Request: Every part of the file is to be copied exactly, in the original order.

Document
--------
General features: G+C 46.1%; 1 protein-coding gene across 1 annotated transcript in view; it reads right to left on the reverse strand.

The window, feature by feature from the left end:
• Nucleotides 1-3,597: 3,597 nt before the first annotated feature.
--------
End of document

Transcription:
General features: G+C 46.1%; 1 protein-coding gene across 1 annotated transcript in view; it reads right to left on the reverse strand.

The window, feature by feature from the left end:
• Nucleotides 1-3,597: 3,597 nt before the first annotated feature.